Reply to post: Where are all the so-called "security researchers" right now?

Nervous Facebook CEO Mark Zuckerberg passes Turing Test in Congress

Anonymous Coward
Anonymous Coward

Where are all the so-called "security researchers" right now?

I am an avid follower of the security blogs of the major security firms which go into great detail about the technical breakdown of malicious applications found on the Google Play store and third party app hosting sites.

I have been following the Facebook Graph debacle when I first learned of it's existance and functionality while doing my own research of dodgy apps that were pushed at me for well over a year.

I have direct evidence of applications abusing Facebooks API by advertising SDK's based in China and elsewhere that hijack the users shared Facebook links that redirect to fraudulent and/or malicious app sites or to trick users with fake virus warnings to download even more dodgy apps.

I have seen countless numbers of apps on third party app hosting sites that have been modified with malware and then repackaged and resigned that contain Zucks infamous Graph API.

I have seen so-called "antivirus" apps that had access to the users private data BEFORE it had been encrypted by Whatsapp and other privacy related communications apps by traversing protected folders or reading logs containing sensitive data such as usernames and passwords or gaining higher priviledges by becoming Device Administrators or abusing Accessibilty permissions or attempting to gain Superuser privileges.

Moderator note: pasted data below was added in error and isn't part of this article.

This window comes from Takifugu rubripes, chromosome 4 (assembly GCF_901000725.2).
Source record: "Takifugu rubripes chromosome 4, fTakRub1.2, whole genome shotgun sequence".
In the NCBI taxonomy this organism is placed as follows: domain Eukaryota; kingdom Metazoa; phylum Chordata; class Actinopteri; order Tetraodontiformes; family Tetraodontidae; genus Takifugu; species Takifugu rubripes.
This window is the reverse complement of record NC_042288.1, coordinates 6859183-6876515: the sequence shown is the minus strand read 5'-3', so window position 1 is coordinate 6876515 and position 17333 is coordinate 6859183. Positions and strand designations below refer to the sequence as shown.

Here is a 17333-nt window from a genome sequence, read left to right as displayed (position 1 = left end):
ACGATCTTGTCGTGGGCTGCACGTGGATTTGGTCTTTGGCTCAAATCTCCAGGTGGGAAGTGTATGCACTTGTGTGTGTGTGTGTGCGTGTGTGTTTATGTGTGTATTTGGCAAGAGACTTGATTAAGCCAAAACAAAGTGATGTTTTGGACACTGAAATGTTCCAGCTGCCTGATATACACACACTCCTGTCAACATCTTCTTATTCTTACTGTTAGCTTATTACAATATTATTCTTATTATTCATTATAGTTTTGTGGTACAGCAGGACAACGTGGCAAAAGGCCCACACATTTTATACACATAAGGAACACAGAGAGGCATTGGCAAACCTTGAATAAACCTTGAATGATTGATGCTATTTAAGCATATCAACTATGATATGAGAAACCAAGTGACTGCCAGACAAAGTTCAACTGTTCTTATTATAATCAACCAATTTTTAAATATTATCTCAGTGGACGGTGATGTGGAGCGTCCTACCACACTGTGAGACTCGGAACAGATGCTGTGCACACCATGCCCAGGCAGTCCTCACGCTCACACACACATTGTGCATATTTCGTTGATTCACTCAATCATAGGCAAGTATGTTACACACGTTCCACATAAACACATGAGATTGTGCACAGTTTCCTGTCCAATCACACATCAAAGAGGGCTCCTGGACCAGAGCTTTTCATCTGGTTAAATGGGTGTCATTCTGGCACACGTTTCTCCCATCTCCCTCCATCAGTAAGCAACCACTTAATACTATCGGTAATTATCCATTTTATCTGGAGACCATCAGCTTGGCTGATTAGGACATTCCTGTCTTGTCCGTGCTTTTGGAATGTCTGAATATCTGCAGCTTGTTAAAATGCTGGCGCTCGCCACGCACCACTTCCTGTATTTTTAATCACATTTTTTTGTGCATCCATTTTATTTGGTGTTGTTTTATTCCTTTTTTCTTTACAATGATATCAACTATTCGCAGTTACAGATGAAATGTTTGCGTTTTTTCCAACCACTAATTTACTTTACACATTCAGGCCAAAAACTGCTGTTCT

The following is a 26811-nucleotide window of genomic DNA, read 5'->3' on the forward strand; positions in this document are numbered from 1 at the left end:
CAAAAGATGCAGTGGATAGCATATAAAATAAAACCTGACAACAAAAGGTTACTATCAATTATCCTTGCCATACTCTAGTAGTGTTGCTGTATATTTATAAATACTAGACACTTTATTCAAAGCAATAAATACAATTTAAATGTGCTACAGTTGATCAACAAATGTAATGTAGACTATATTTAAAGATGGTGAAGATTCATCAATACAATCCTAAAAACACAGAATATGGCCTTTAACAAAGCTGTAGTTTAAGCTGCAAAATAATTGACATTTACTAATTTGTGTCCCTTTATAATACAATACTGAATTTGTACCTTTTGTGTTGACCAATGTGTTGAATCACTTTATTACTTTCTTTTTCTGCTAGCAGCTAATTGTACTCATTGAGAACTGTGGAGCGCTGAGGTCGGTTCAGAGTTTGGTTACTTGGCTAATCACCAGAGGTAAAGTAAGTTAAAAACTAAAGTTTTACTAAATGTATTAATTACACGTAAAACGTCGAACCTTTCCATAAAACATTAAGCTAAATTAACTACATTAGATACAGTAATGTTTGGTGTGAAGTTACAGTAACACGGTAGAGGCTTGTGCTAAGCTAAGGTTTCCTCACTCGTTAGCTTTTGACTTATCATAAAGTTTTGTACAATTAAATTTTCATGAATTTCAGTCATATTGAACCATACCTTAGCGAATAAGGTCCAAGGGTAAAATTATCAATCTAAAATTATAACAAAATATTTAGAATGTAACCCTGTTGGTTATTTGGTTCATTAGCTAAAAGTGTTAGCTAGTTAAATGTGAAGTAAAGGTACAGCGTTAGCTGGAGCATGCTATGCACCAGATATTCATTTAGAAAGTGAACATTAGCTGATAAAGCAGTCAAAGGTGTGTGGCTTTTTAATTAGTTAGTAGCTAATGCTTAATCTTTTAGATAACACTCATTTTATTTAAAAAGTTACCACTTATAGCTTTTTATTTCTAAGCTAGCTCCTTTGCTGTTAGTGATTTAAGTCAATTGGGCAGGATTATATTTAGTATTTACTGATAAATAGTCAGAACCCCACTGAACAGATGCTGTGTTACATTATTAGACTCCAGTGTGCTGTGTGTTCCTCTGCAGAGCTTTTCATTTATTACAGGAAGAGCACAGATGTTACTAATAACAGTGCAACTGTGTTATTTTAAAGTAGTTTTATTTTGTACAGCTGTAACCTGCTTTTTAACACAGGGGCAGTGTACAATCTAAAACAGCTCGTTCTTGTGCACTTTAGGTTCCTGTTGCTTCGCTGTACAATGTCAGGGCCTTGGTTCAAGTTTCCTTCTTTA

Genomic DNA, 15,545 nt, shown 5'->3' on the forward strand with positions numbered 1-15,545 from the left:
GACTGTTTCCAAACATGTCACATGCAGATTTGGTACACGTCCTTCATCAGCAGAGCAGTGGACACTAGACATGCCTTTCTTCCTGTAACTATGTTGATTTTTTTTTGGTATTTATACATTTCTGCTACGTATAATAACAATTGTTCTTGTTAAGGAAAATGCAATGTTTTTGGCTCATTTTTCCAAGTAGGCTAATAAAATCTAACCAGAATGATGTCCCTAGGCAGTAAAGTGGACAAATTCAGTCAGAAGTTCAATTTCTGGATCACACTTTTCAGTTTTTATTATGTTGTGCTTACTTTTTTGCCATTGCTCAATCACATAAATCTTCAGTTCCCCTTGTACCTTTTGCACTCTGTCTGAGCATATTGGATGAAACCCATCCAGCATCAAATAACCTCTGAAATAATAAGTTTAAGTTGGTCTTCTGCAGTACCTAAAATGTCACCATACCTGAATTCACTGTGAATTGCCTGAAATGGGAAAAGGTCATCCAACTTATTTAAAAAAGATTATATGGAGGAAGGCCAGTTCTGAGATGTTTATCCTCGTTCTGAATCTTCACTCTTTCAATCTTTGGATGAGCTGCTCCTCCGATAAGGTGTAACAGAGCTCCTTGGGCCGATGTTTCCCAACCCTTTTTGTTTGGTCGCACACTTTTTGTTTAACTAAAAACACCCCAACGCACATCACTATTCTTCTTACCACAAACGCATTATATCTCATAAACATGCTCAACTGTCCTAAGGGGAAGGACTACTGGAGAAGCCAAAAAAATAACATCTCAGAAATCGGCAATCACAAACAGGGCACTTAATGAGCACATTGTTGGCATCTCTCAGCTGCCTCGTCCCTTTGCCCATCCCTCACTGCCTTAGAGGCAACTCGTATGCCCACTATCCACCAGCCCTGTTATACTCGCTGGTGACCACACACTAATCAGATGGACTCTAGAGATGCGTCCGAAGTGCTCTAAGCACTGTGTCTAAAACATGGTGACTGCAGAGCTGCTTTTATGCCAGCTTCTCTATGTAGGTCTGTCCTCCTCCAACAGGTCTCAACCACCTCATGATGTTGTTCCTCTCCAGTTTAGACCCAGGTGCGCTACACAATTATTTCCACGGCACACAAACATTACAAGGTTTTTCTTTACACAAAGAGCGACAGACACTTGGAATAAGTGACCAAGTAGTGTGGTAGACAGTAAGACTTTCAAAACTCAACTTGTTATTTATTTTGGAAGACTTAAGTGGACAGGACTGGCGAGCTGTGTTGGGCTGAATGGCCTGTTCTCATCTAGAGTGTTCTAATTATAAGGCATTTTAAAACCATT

And yet all the security firms that taught me how to test applications to protect myself are now strangely silent.

Could it be because they too are guilty of the same things I just spoke of?

It appears that the companies that are supposed to protect the average user has once again let us down and now Facebook has shifted the task of proving abuse of user data onto the average user themselves.

https://www.theregister.co.uk/2018/04/10/facebook_look_at_our_latest_shiny_thing_that_proves_were_taking_this_seriously/

"The programme - which offers a minimum of $500 (and no maximum) for cases that prove to be true - will reward people who can prove an app has slurped up users’ data for nefarious means."

It looks like I am going to be a very busy person for the next few months reporting what I've been seeing over the last year or two and should pocket quite a tidy sum while I'm at it.

What I find odd is that each Facebook abusing app I've tested all have a unique API signature which makes it easy for Zucherburg to be tracking this abuse himself.

Could it be he is not being upfront to members of congress?

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